The testimony also discussed the FTC’s ongoing efforts to stop anticompetitive conduct. The FTC has focused in particular in the last two decades on anticompetitive practices by drug manufacturers. For example, the testimony noted, a federal court ruled earlier this year that the pharmaceutical company AbbVie Inc. used sham litigation to illegally maintain its monopoly over the testosterone replacement drug Androgel, and ordered $448 million in monetary relief to consumers.
The FTC also closely follows developments in the high-tech sector, from the growth of smart appliances and smart cars to artificial intelligence, the testimony stated. While these advances in technology may offer consumer benefits, they also raise complex competition issues. The FTC is working to track current and developing business models while also ensuring companies in this sector abide by the same rules of competitive markets that apply to others, according to the testimony.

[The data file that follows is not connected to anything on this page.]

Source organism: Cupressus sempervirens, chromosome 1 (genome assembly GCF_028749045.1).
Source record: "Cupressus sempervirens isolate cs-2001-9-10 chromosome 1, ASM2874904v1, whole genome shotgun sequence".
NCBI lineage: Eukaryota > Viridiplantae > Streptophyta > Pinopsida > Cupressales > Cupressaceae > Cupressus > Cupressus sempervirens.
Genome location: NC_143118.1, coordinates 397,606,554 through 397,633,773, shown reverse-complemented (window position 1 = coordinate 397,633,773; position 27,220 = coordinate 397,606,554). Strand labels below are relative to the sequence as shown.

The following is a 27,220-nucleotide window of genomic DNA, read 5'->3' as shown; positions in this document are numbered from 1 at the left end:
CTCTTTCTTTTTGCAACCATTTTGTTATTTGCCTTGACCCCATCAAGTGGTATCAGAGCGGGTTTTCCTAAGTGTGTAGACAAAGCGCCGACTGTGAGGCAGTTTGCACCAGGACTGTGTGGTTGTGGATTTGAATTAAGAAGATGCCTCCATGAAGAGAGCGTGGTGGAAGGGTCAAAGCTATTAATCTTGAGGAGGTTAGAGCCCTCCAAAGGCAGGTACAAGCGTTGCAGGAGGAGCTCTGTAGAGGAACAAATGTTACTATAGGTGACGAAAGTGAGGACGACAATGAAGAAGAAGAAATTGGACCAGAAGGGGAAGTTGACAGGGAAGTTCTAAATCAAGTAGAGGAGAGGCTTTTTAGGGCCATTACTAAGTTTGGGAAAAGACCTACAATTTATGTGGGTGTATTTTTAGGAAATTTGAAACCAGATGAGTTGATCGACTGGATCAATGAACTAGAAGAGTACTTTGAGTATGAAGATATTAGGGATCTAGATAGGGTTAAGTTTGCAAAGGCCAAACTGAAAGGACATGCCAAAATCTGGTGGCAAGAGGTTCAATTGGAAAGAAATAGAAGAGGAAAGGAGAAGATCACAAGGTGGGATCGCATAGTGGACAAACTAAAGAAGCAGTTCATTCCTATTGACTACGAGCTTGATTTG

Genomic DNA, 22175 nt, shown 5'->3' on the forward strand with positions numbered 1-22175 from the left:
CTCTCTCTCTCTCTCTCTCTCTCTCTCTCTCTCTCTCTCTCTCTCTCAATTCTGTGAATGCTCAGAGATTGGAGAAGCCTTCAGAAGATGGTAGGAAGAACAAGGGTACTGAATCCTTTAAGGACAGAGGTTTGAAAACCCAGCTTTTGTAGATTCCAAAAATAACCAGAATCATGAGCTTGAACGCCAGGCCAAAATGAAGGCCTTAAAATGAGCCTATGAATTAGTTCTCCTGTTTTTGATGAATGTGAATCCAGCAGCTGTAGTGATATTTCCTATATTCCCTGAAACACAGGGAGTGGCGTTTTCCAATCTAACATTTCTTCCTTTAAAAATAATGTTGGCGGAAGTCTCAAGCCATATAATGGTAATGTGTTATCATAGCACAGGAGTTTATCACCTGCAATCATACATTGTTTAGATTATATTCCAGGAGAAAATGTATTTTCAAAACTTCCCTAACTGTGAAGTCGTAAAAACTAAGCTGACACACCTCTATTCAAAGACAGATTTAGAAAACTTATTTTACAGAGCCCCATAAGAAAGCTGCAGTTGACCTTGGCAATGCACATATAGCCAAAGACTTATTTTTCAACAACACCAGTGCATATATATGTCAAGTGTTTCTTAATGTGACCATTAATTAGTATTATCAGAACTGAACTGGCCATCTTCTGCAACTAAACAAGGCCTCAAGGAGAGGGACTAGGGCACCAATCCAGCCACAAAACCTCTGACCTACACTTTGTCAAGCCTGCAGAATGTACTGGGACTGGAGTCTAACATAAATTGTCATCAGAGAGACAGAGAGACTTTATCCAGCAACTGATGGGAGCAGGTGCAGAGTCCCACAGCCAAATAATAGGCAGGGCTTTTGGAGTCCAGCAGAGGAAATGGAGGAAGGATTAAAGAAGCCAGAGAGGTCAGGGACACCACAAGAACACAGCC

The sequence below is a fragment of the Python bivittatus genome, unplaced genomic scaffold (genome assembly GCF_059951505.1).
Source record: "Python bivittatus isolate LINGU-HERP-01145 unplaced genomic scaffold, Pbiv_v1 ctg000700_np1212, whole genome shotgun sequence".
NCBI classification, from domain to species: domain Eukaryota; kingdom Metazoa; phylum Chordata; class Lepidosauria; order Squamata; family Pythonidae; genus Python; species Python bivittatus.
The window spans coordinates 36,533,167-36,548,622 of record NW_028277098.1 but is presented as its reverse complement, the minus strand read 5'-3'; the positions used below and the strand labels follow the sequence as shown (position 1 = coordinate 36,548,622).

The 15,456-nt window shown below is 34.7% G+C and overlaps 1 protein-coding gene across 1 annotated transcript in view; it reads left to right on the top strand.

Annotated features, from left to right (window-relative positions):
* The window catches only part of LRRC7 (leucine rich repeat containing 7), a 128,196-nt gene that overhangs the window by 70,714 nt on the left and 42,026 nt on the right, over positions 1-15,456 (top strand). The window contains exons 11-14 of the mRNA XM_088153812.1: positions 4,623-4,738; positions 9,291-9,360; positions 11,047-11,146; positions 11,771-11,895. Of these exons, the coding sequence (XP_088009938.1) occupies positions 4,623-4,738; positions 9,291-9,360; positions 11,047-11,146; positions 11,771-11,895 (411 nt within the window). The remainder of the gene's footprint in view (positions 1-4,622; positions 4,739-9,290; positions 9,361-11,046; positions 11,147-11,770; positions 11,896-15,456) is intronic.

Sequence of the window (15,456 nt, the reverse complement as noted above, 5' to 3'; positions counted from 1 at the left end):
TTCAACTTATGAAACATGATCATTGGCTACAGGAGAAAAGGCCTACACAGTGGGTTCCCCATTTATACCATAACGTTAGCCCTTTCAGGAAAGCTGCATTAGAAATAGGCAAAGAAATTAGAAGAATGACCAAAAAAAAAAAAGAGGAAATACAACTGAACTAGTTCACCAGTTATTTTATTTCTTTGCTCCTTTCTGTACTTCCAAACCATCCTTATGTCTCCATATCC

The Commission vote approving the testimony and its inclusion in the formal record was 5-0.